< Previous Page
Chad Murphy hadn’t swung a baseball bat in real competition since high school, his time taken up by other pursuits, namely education.
Education had replaced a game that had become a faded memory. That is, until Murphy realized that 2012 marked the last time his father, Dale, would be eligible for Major League Baseball’s Hall of Fame.
Dale Murphy file
Major league debut » Sept. 13, 1976 for the Atlanta Braves.
Last at-bat » May 21, 1993, for the Colorado Rockies.
Batting average » .265. Home runs » 398.
Runs batted in » 1,266
Highlights » Won back-to-back MVP awards in 1982 and 1983. Only player in MLB history to hit .300 with at least 30 home runs, 120 RBIs, 130 runs scored, 90 walks and 30 steals in a single season.
Now, Chad is going to bat for his father.
In early December, in a mission to right a perceived wrong, Chad Murphy wrote an open letter to the Baseball Writers Association of America — the Hall of Fame voters — imploring the writers, at times in a tongue-in-cheek method, to take another look at Dale Murphy — who, along with Roger Maris and Juan Gonzalez, is one of three winners of multiple Most Valuable Player awards who are not in the Hall.
"I’d been doing other things the past 10 years or so, some pretty nerdy stuff, to be honest," said the Ph.D. candidate in organizational behavior at Penn State.
"Dad is not the kind of guy to talk about himself. I’m sure he was surprised."
No doubt he was, especially after the other seven Murphy children, including University of Utah tight end Jake Murphy, as well as siblings Travis, Shawn, Tyson, Taylor, Mc-Kay and Madison, took up the cause with a series of online projects. Notably, they highlighted the Hall standards, which include sportsmanship and character as well as statistics.
Murphy, a seven-time All-Star outfielder for the Atlanta Braves during the 1980s, said his family’s support was like getting Christmas and Father’s Day rolled into one. The Hall voting results will be revealed Jan. 9.
"I’m really proud of the kids and thankful for what they’re doing," Murphy said from his home in Alpine. "It can make a difference. It could also make a difference for other guys."
Murphy, winner of five gold gloves and only the sixth player to hit 30 homers and steal 30 bases, has landed at the center of a debate on voting standards. In explaining his case, Murphy pushed for those peers who have also fallen short, such as Lee Smith, Alan Trammel and Gil Hodges.
"It may be self-serving for me to discuss it, but there should be room for guys like me and Jack Morris and Don Mattingly," Murphy said. "We may not have the elite status of certain players. The discussion is, it’s not that this guy is a good guy and we should let him in. It’s what he’s meant to his team, the game and sportsmanship. Then look at the stats."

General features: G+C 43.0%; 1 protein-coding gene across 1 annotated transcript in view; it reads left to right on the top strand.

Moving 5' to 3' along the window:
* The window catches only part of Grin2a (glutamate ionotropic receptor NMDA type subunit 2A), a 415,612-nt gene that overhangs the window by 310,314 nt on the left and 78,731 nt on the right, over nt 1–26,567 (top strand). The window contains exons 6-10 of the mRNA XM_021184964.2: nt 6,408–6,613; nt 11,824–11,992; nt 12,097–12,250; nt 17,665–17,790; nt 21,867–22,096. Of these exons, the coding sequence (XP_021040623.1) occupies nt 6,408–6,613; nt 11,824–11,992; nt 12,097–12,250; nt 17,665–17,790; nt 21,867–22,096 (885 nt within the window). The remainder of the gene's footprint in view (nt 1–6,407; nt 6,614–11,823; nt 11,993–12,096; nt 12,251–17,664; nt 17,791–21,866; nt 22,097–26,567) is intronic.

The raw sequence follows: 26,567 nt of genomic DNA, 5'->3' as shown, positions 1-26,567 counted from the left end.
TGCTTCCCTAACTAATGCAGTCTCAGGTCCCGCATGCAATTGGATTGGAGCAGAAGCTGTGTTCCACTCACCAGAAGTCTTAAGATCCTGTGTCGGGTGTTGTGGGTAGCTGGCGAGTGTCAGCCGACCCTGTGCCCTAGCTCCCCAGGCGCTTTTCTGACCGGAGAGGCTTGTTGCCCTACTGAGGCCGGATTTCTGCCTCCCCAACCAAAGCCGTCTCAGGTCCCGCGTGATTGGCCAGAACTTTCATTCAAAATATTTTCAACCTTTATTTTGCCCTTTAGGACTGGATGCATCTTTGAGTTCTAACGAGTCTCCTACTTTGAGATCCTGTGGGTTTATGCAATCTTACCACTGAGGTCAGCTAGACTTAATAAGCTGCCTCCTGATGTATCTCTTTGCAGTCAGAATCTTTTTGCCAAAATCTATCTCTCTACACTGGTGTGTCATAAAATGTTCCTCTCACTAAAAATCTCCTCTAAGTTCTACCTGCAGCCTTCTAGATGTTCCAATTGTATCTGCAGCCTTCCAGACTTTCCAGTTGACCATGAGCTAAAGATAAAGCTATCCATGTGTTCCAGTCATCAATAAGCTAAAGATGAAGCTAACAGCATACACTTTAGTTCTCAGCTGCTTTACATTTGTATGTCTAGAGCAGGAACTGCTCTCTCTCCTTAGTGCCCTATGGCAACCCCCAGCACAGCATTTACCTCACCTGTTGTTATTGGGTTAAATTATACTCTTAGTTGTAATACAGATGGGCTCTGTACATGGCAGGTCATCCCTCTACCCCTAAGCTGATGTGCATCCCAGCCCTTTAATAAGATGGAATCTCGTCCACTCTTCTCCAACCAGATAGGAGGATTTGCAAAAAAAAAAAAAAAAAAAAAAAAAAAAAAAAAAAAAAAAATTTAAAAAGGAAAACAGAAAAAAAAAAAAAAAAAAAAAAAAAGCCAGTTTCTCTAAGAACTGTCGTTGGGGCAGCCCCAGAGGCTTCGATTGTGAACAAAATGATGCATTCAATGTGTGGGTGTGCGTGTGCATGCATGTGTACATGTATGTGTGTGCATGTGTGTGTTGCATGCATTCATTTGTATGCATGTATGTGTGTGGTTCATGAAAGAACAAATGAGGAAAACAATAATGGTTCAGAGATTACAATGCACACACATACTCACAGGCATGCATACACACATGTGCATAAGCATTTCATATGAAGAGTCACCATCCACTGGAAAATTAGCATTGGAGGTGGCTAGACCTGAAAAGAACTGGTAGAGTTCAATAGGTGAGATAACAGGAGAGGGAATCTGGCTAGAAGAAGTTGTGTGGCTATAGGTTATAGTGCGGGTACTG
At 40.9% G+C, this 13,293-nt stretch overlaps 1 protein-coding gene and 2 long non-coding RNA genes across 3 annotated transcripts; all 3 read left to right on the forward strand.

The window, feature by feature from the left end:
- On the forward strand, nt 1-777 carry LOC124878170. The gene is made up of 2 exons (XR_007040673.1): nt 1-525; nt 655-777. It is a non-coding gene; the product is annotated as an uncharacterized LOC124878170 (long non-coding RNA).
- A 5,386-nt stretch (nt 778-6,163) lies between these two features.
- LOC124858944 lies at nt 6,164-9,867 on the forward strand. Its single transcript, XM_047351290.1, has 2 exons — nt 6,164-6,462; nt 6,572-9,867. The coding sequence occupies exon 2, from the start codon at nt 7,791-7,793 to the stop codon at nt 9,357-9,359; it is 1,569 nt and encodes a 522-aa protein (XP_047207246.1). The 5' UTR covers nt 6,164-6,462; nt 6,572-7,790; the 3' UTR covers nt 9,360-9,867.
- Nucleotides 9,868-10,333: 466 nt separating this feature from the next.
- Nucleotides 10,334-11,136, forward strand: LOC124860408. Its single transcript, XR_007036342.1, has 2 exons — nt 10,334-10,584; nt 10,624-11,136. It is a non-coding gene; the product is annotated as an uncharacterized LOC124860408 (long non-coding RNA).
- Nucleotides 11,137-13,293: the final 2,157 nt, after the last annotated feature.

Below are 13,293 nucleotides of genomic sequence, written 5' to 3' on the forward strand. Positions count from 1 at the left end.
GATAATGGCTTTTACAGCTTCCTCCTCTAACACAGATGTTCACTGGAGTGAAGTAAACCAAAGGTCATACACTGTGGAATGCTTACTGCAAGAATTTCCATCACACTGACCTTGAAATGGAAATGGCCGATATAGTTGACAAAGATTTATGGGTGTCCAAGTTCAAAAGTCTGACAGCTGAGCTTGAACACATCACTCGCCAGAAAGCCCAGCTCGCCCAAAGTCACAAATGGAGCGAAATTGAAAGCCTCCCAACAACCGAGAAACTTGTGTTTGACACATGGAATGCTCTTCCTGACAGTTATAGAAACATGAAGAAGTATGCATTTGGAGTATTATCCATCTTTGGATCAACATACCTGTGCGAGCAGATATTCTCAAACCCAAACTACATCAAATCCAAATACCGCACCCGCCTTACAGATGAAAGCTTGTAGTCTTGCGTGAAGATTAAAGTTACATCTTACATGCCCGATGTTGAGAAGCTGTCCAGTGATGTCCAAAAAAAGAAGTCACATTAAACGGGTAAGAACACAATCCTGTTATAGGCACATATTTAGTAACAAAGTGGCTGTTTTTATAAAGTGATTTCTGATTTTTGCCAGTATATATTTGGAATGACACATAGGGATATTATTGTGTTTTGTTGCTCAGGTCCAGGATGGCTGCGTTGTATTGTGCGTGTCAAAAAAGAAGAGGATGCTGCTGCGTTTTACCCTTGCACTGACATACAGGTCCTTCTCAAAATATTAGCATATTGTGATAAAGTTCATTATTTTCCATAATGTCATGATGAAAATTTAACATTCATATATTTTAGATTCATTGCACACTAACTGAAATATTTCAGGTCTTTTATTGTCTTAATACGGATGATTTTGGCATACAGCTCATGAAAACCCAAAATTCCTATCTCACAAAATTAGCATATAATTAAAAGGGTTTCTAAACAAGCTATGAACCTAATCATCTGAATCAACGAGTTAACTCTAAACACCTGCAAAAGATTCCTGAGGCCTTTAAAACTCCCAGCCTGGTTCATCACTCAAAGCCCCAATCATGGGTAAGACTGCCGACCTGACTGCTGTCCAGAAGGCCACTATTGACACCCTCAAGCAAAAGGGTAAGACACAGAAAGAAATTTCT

Murphy, who played 18 seasons, first appeared on the Hall of Fame ballot in 1999, the required five seasons after retirement. Although he continued to earn the requisite 5 percent of the votes to remain on the ballot, Murphy has never come close to the 75 percent of the vote needed to enter the Hall.
In 2000, Murphy had his best total, 23 percent. That has since fallen.
"There has been a huge argument for why he should be in," said Taylor Murphy, whose online cartoon of support led him to be interviewed on MLB Network. "You should be compared to players of his era."
Though his career numbers are not eye-popping, the discussion for Murphy centers around his dominance during much of the 1980s, which includes the most total bases of the decade.
Detractors, many in the sabermetric community, point to those same numbers and the quick downturn of his career. Much like with Ron Santo, recently elected thanks to the Hall’s Veterans Committee, Murphy’s career did not have the typical slow downturn. But his numbers compare favorably to Santo’s.
Murphy’s supporters also say that his numbers are honest, coming before players used performance enhancing drugs — a few of whom are on this year’s ballot for the first time.
Chad Murphy believes his father would be in the Hall had he played in New York or been surrounded by a better team. The Braves, except for their NL West Division championship in 1982, were rarely in contention.
"I saw a lot of horrible baseball," he said.
In the end, Dale Murphy’s fate is in the hands of the baseball writers. And maybe someday, if not now, Murphy could gain admission through the Veterans Committee.
"I’m hopeful this year," Dale Murphy said. "There are real exciting things going on."
Copyright 2014 The Salt Lake Tribune. All rights reserved. This material may not be published, broadcast, rewritten or redistributed.